Dateline: Italy—A stalwart surgeon in Naples finished a brain operation on a patient—despite suffering a heart attack in the operating room. Doctor Claudio Vitale, 59, realized his patient would never recover if he stopped the operation to seek treatment for himself. The doctor carried on for 30 minutes at Cardarelli hospital until his patient was out of trouble. Now both the surgeon and his patient are recovering in the hospital's intensive care unit. "I knew I couldn't leave the surgery then. I'm not really a hero, I just did my job," said Dr. Vitale.

Dateline: Oklahoma—Lying on what he believed to be his deathbed in an Oklahoma City hospital, 58-year-old James Brewer told his wife to call the police so he could confess to a 30-year-old murder. Unfortunately for Brewer, he didn’t die. The next week, the rapidly recovering stroke patient found himself in a Tennessee courtroom facing murder charges. Police were summoned to the hospital after Brewer, a Shawnee resident, suffered a stroke and was rushed there. Brewer’s wife told police her husband wanted to confess to killing a man he thought was involved with his wife in 1977. “He wanted to cleanse his soul, because he thought he was going to the great beyond,” Shawnee police detective Tony Grasso told The Oklahoman. Grasso interviewed Brewer at the hospital, but Brewer had trouble communicating because of the stroke he suffered. In the beginning, his wife agreed to translate for him but decided partway through the interview that they needed an attorney, Grasso said. Grasso photographed and fingerprinted Brewer and contacted authorities in Tennessee. Having survived his stroke, Brewer surrendered to Tennessee authorities last Thursday. He appeared in court Monday with the same lawyer he had almost 32 years ago when he was first arrested in the April 27, 1977 death of Jimmy Carroll. Back in 1977, Brewer was released on bail. He skipped town and legally changed his name instead of returning to trial. This time around, Brewer is being held in lieu of bail. A bail hearing is set for March 30.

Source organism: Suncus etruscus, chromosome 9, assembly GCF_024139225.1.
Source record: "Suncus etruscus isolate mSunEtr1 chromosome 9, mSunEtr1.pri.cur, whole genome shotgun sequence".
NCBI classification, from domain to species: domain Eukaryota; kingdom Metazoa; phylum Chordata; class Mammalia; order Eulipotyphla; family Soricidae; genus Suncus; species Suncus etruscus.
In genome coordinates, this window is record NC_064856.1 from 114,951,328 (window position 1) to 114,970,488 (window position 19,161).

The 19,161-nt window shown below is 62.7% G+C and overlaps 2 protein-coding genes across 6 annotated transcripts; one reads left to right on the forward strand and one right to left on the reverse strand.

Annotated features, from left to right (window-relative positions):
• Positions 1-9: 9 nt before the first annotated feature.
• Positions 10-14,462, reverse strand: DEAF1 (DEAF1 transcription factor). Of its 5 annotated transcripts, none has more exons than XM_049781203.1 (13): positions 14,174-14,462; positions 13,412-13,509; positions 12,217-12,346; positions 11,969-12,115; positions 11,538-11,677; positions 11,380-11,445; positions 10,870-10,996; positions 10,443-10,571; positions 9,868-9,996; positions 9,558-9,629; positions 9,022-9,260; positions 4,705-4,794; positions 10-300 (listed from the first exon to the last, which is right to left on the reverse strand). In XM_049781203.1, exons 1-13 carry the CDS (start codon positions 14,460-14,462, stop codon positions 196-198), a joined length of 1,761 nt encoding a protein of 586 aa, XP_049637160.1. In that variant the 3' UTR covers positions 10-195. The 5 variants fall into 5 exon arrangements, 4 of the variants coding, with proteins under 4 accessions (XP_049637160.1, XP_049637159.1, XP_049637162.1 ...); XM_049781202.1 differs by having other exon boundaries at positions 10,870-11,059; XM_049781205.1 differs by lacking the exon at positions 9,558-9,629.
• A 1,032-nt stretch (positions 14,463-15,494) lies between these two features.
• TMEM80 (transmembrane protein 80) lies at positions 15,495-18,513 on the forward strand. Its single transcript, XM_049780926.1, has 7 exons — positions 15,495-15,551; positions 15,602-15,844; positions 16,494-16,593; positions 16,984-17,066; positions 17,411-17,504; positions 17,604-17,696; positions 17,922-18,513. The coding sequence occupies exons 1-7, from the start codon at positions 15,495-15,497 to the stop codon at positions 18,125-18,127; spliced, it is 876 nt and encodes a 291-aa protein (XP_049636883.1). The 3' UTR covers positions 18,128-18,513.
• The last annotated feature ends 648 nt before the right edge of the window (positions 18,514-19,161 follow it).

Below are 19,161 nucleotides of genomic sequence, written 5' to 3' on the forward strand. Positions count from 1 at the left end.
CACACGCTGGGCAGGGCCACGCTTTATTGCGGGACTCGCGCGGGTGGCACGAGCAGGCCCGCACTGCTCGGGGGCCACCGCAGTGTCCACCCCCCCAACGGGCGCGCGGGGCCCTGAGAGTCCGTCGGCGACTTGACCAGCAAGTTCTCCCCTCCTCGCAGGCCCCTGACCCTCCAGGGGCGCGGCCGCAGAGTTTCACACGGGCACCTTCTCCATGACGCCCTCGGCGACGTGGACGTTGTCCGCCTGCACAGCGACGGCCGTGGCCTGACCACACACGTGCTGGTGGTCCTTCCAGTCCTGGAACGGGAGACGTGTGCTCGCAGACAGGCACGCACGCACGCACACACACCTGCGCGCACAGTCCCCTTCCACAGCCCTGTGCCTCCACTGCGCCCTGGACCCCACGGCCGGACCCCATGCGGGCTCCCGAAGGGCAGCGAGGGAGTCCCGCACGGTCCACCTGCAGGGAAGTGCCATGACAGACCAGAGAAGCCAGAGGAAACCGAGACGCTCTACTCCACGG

Dateline: Oklahoma—An inmate at Oklahoma State Penitentiary was found beaten to death last Wednesday—just 15 minutes after he was accidentally placed in a cell with a man he ratted out on murder charges. Attorney Bill Smith worked out a plea agreement six years ago so Paul Duran Jr. would be young enough to enjoy life after he got out of prison. Duran, 23, was in jail over the March 2002 shooting death of 19-year-old Billy Ray Wayne. Duran, Warren Alan Plank and Jessie James Dalton all carried guns as they broke into Wayne’s Oklahoma City home and demanded money from the man and his family. Duran ended up testifying against Dalton in exchange for a lesser charge and a 28-year prison term. Smith told The Oklahoman newspaper he’s trying to find out how Duran ended up in a cell with Dalton. Since Duran testified against Dalton, the two men were ineligible to share a cell. That type of information is normally listed in a prisoner’s file, and it’s the responsibility of the supervising guards to check the file before assigning a prisoner a new cell mate, state Corrections Department spokesperson Jerry Massie said. To his knowledge, he added, no agency employees were put on suspension in connection with Duran’s death. The district attorney is looking into whether to file charges.

Compiled by Devin D. O'Leary. E-mail your weird news to devin@alibi.com.